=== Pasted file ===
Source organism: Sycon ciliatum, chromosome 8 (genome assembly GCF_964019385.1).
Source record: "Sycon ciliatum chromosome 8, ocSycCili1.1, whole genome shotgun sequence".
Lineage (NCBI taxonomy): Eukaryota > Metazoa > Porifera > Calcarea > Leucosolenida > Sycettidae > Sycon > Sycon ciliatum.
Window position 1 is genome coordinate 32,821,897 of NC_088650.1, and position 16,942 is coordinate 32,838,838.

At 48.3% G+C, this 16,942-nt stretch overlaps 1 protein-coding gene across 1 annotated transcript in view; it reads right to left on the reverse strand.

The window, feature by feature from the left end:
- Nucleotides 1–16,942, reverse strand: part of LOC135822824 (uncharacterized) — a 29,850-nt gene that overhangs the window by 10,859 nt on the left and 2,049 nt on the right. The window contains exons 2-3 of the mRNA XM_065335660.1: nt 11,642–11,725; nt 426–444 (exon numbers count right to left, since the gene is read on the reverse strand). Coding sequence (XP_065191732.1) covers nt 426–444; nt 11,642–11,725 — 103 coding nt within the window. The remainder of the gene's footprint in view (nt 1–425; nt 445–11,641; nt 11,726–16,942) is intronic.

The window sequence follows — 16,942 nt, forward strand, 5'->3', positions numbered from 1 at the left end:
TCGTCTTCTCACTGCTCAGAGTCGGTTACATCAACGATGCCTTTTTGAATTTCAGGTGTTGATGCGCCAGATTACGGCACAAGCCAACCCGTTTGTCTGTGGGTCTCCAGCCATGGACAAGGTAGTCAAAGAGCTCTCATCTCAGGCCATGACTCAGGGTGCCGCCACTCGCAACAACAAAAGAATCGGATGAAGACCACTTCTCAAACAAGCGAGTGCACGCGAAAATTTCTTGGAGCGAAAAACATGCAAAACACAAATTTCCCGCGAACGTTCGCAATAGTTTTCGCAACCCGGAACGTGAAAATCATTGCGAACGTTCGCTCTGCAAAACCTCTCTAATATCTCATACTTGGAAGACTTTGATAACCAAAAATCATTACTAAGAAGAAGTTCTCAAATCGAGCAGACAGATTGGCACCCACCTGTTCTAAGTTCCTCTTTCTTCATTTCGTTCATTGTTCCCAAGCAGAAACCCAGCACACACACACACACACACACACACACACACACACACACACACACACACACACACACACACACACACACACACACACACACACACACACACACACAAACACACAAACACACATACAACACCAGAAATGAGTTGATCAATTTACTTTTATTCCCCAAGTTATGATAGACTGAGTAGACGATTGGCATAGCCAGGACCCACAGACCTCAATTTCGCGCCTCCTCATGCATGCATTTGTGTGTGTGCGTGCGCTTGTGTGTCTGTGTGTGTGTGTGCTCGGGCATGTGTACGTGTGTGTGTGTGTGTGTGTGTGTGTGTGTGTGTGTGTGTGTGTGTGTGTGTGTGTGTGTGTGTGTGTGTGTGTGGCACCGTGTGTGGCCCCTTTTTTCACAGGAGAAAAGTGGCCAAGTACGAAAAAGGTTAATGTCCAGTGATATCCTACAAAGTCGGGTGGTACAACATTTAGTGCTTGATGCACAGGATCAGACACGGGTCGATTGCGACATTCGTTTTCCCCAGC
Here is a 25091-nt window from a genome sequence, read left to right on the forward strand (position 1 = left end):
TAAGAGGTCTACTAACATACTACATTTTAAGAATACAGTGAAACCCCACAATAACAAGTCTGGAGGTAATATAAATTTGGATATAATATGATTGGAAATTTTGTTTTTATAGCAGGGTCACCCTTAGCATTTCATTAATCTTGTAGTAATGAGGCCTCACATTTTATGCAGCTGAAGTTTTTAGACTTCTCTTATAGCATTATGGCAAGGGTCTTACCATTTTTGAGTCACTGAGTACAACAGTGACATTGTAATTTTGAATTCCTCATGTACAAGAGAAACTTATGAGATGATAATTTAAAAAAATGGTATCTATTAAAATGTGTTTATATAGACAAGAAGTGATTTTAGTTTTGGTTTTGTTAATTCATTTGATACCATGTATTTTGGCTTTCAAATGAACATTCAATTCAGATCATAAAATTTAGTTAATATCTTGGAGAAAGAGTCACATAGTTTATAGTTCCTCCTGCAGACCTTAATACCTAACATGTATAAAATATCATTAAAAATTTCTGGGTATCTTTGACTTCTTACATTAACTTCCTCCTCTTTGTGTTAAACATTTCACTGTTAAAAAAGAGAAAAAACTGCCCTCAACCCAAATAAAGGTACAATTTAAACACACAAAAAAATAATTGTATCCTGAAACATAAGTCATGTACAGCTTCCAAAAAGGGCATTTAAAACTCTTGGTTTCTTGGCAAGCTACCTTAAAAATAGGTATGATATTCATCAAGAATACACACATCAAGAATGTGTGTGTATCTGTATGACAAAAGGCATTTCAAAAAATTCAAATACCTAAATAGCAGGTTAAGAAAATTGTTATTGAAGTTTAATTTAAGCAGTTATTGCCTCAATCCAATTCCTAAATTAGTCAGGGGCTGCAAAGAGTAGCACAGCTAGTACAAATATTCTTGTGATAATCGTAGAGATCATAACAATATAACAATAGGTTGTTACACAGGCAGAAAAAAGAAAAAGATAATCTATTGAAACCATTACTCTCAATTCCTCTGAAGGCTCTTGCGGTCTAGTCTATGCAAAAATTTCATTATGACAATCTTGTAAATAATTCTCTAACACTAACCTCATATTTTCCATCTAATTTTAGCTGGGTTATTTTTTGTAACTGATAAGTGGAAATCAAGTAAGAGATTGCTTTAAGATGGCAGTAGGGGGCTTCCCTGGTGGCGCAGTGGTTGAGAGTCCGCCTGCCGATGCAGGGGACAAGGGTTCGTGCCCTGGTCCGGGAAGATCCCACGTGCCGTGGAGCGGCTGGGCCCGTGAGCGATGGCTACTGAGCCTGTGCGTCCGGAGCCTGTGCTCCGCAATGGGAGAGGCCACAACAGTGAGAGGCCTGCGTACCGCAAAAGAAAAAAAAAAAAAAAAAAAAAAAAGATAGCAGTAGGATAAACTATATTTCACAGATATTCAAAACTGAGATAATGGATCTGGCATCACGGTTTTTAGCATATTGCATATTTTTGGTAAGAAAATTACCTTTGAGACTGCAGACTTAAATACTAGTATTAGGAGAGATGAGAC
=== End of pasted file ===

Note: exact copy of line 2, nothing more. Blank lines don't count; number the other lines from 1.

Source record: "Sycon ciliatum chromosome 8, ocSycCili1.1, whole genome shotgun sequence".